The Herberger Institute for Design and the Arts has been awarded $400,000 from ArtPlace America (ArtPlace) to support its work in building the field of creative placemaking toward furthering healthy, equitable and sustainable communities. ArtPlace is a collaboration of foundations, federal agencies and financial institutions that exists to position arts and culture as a core sector of community planning and development.
The six other recipients are the Maryland Institute College of Art, The New School, the University of Florida, the University of Michigan, the University of New Mexico and the University of Oregon.
“Each of these institutions is working to bring traditionally siloed bodies of knowledge and ways of teaching together,” said ArtPlace Executive Director Jamie Bennett. “We are thrilled to support these institutions in a way that works for their educational philosophies to further the work of artists as allies in creating healthy, equitable and sustainable communities."
Creative placemaking already shows up in a variety of higher education settings — including in arts and design schools, in public policy schools and in architecture and urban planning programs — and the work is called by many different names, including social and civic practice art, art and public action, and arts and communities. Current and next-generation practitioners do and will hold a variety of degrees as they work toward equitable, sustainable and healthy community outcomes using arts and culture strategies.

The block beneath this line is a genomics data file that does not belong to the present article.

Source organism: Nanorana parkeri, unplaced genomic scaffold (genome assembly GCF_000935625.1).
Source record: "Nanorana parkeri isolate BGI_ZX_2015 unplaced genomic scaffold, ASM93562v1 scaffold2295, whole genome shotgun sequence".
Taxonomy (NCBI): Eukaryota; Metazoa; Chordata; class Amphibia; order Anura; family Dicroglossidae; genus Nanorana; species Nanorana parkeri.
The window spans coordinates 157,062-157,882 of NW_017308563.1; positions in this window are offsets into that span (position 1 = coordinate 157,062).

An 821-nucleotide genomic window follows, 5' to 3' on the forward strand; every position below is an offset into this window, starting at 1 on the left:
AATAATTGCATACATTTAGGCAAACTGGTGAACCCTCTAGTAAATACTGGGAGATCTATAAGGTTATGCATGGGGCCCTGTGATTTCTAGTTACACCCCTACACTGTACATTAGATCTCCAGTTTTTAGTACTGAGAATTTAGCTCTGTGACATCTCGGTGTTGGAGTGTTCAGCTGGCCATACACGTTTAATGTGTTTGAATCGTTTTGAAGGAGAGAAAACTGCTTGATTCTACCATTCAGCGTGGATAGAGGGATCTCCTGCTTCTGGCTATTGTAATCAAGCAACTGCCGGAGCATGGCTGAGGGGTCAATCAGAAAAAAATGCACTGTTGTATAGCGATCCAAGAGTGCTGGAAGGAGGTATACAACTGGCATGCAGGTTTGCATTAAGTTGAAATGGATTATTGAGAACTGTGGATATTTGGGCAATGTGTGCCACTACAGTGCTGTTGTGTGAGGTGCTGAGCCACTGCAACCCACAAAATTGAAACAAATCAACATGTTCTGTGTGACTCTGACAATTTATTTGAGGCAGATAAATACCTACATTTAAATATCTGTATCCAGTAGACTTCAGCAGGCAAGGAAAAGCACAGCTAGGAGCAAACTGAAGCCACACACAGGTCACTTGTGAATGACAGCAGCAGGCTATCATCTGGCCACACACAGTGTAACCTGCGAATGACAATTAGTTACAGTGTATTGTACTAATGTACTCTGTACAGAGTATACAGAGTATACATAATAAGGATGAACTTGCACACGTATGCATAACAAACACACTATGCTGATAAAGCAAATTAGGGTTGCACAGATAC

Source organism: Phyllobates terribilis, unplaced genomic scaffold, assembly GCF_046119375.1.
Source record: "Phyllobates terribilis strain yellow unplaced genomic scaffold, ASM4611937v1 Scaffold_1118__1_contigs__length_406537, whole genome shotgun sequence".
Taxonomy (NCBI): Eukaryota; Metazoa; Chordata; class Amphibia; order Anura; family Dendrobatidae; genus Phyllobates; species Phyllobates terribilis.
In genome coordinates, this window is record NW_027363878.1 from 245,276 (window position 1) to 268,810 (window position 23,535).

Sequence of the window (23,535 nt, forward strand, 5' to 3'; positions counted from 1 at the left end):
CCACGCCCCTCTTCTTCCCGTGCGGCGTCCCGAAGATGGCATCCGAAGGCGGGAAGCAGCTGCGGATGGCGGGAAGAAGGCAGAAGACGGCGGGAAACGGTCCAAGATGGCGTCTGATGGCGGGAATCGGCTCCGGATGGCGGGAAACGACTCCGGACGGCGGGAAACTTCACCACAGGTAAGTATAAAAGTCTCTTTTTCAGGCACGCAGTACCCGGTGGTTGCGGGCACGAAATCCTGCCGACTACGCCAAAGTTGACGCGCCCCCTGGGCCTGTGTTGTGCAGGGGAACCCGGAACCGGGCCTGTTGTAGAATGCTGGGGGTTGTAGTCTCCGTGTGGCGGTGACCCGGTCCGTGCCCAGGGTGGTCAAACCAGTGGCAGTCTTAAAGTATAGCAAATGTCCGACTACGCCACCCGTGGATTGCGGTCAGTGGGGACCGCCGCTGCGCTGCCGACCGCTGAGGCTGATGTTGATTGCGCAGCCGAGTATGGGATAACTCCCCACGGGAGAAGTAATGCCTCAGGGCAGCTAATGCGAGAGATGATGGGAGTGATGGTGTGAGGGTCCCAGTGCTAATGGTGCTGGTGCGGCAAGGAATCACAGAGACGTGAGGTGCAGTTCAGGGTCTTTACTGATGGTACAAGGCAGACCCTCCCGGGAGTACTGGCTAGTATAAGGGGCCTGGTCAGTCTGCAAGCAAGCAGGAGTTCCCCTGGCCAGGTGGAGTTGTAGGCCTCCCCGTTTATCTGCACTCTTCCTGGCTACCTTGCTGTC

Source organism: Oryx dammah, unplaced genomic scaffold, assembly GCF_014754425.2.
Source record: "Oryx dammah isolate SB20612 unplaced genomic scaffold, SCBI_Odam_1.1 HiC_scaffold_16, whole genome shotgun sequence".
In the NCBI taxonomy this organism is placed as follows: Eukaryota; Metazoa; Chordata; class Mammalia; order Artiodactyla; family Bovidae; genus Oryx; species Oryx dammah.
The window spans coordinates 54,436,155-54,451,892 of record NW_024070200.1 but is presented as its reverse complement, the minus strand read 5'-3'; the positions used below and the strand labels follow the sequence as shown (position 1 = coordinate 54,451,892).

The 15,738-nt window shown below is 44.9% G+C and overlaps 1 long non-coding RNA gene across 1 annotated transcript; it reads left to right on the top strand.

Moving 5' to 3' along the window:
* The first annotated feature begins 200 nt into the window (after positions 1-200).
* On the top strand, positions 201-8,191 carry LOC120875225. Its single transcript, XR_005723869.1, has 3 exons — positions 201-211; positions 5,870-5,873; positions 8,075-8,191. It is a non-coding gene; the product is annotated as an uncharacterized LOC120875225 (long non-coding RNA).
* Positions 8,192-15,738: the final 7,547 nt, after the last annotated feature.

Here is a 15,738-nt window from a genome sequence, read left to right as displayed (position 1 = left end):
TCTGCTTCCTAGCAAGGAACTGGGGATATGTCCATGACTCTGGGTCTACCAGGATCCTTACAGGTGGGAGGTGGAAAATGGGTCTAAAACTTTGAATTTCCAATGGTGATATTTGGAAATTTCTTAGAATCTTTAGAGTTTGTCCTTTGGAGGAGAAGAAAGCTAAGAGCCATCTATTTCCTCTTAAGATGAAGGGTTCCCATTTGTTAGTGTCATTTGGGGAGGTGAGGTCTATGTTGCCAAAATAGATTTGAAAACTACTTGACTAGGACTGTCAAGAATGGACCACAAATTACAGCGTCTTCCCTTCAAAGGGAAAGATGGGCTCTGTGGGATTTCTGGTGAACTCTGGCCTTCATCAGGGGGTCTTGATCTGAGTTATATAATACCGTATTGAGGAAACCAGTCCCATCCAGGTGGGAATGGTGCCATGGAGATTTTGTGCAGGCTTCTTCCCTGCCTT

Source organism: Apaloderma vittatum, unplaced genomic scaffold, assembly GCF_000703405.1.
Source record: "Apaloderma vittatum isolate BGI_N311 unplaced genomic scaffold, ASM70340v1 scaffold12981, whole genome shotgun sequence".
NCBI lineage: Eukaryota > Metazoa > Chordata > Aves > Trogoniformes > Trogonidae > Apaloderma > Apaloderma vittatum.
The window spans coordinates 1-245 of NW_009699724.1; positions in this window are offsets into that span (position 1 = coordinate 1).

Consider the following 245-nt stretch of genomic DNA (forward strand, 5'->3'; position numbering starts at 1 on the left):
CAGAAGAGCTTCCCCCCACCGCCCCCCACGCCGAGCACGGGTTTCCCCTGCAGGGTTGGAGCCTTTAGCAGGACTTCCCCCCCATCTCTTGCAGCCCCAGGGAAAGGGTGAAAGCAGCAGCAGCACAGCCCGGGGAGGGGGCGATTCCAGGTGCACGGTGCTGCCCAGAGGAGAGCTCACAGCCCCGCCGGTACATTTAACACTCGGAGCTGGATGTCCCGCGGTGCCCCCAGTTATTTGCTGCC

“ASU's Herberger Institute strives to push programs, teaching and partnerships that center artists and designers as change agents for public good,” said Jen Cole, director of the Herberger Institute’s National Accelerator for Cultural Innovation. “This investment will deepen our existing work and collaborations to ensure that art and design are vital in healthy, equitable communities, and we are grateful to ArtPlace for their partnership and support.”
The funding was awarded to ASU to create concentrations and minors for multiple degree programs, as well as the case studies, learning modules and original research that will be required.The institute is further integrating creative placemaking into degree programs and other initiatives, enlisting partners across the university. The Studio for Creativity, Place and Equitable Communities (SCPEC), a collaboration between Herberger Institute and the Watts College of Public Service and Community Solutions led by Institute Professor Maria Rosario Jackson, will create teaching resources, field-facing scholarship and pedagogical support tools to advance equitable and ethical creative placemaking practice.
Following a scan that revealed over 70 institutions of higher education that were offering creative placemaking programs — including those in public action, social practice, public art, community art, social change and similar programs — an invitation to propose work that integrates creative placemaking into higher education was extended to 24 institutions last spring.
Investments for this grant program were chosen following a rigorous review process, including a four-person team of non-ArtPlace advisers. In addition to a dedicated commitment to a vision of equitable, sustainable and healthy communities, ArtPlace considered the leadership at each institution and their commitment to further embedding this work deeply within the organization. ArtPlace also committed to finding institutions that embrace education for all learners, at all stages of work and learning, and that would partner to strengthen the creative placemaking field, ethical engagement with communities struggling with the inherent inequities of education, arts and community planning and development and an equitable approach to research and evaluation.
Top photo: ASU students designed Pause + Play in collaboration with the community. Photo by Nicole Neri/ASU Now